• 6
    New Particles & New Technologies
    This lecture conducts a survey of particle physics in the first half of the 20th century: cosmic rays, the discovery of the muon (Who ordered that?), Yukawa's theory of nuclear force, and the discovery of the pion. We conclude by discussing the electron volt (ev) as a tool to make sense of the particle discoveries to come. x
  • 7
    Weak Interactions & the Neutrino
    What is a weak interaction, and how is it connected to radioactivity? What is an interaction, anyway, and how does it differ from a force? We discuss the carriers of weak forces, W and Z particles, and introduce neutrinos—ghostlike particles with no mass. x
  • 8
    Accelerators & Particle Explosion
    Particle accelerators, born after World War II, were in some respects the origin of big science in the United States. We discuss how these machines worked and the steady stream of new particles discovered through their use. x
  • 9
    Particle "Zoo"
    Some new particles exhibited a curious mix of strong and weak properties. The proper description of these "strange particles" was crucial in understanding the particle "zoo." This lecture introduces lots of new lingo—mesons and baryons, hadrons and leptons, bosons and fermions. x
  • 10
    Fields & Forces
    This lecture covers the concept of a field and the early problems involved in constructing the modern theory of quantum electrodynamics (QED). We examine the 1947 Shelter Island conference, the problem of infinities, the concept of renormalization, and Feynman diagrams. x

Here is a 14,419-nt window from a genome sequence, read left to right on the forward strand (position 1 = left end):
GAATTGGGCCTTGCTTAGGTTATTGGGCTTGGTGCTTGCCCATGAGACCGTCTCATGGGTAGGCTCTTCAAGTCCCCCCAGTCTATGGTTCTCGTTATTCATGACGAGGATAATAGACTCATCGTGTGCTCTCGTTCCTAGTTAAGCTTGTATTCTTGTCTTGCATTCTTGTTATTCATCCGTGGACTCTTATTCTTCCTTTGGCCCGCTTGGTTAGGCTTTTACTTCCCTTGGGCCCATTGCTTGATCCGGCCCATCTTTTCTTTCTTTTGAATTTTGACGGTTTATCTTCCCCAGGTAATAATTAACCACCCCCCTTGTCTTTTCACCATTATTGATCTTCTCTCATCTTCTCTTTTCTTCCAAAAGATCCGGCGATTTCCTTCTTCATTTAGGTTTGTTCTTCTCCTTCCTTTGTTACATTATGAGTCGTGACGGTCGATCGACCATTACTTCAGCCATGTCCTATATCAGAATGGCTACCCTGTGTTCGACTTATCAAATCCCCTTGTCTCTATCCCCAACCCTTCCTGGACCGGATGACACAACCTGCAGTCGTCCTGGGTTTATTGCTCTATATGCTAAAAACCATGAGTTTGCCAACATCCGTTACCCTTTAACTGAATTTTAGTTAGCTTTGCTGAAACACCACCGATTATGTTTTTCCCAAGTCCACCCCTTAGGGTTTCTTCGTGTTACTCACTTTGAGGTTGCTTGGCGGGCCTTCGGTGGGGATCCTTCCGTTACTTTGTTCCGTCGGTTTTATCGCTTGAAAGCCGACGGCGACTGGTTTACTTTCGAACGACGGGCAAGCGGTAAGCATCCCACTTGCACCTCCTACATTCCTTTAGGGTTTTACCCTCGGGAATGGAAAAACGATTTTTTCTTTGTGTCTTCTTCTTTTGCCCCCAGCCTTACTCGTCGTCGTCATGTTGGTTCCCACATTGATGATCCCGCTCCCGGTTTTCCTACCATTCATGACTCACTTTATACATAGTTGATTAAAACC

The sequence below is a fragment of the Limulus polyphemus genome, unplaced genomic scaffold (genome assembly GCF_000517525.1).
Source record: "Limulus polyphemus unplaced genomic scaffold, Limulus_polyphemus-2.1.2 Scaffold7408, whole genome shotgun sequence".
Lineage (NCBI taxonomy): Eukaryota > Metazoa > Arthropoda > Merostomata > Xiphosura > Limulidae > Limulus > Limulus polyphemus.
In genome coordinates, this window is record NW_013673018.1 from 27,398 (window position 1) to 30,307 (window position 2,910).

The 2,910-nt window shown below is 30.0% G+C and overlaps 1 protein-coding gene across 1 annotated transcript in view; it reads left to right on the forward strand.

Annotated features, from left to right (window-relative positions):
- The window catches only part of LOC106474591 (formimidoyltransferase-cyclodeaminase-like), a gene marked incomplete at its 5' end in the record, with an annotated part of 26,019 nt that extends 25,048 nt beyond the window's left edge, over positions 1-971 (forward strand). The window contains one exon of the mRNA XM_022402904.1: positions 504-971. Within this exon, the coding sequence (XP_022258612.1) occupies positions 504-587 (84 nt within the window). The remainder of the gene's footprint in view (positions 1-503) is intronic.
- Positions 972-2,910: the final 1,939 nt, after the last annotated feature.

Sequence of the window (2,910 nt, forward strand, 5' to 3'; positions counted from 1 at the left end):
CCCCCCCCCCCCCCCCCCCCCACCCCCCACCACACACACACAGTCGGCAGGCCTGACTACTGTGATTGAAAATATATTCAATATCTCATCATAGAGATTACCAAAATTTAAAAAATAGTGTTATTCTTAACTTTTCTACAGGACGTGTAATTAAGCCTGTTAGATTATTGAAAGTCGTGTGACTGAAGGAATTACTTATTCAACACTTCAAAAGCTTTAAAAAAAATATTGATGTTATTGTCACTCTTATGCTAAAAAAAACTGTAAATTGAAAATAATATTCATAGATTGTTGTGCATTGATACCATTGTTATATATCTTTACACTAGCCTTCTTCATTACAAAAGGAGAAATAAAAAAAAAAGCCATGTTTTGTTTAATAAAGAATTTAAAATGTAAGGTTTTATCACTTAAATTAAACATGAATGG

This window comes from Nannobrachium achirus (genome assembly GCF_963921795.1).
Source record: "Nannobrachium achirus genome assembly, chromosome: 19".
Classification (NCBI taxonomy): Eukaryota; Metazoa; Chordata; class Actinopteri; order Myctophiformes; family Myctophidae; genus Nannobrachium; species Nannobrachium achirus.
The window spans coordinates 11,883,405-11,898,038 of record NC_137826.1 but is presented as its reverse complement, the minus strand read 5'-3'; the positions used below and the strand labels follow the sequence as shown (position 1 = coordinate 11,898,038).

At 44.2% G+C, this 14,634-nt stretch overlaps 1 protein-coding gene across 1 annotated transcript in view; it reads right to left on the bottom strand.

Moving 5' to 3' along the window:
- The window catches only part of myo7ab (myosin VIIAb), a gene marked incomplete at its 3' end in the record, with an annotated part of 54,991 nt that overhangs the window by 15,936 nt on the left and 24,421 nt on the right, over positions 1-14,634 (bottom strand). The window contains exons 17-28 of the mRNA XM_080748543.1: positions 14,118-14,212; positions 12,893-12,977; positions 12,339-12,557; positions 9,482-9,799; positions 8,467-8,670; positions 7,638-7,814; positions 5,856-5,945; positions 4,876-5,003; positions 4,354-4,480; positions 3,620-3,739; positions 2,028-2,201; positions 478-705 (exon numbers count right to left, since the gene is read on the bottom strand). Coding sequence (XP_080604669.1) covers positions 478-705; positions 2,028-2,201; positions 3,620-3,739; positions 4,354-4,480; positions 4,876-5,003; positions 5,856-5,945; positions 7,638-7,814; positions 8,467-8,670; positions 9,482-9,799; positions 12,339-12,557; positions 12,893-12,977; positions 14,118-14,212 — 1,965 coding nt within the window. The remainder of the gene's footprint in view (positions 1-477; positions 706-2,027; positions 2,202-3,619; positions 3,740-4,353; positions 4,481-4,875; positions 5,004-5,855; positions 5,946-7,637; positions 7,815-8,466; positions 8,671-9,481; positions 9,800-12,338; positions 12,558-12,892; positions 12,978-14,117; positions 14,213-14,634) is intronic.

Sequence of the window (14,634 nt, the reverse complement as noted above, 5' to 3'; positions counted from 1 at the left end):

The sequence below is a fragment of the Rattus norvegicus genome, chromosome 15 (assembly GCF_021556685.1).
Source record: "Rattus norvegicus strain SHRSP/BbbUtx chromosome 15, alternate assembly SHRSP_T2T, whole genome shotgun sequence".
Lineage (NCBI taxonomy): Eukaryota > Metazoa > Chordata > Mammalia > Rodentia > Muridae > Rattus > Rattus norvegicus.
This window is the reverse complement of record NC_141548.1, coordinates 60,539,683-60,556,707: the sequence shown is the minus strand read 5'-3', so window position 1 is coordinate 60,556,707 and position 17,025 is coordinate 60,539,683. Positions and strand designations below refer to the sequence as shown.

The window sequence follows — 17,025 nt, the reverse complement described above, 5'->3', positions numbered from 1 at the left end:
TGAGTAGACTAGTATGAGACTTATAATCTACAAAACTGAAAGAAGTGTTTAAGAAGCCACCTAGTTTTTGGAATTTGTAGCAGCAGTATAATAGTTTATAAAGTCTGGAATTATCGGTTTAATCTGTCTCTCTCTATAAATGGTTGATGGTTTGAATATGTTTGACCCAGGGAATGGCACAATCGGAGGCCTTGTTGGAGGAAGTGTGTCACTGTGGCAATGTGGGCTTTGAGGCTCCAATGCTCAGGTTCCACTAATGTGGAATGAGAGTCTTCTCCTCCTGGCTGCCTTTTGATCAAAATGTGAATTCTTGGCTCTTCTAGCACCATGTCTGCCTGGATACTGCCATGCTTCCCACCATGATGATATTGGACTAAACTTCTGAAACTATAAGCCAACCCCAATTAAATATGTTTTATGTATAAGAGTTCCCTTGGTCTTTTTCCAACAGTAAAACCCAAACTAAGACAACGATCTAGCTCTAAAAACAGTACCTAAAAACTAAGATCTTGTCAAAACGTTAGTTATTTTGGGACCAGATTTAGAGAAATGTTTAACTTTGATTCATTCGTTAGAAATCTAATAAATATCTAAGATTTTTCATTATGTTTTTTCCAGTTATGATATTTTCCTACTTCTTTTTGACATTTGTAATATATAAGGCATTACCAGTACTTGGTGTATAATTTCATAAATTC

• 11
    "Three Quarks for Muster Mark"
    Hadrons (strongly interacting particles) are fundamental but not elementary. Could they be made of something else? This is the breakthrough idea of quarks. This lecture explores early quark conditions. x
  • 12
    From Quarks to QCD
    If quarks are the fundamental particles, how do they interact? The answer: They carry a new charge, a strong charge described by color. We introduce these concepts as part of the fledgling theory of quantum chromodynamics (QCD) from the 1970s. x
  • 13
    Symmetry & Conservation Laws
    What does symmetry mean to a physicist? Pretty much what it means to you: an aesthetic property of a system, a pattern that appears the same when viewed from different perspectives. x
  • 14
    Broken Symmetry, Shattered Mirrors
    Symmetry is sometimes slightly broken or badly broken. Either way, there is something useful to be learned about the world. This lecture explores (a seemingly obvious) mirror symmetry, also called parity, and the stunning surprise that it is not perfect (parity violation). x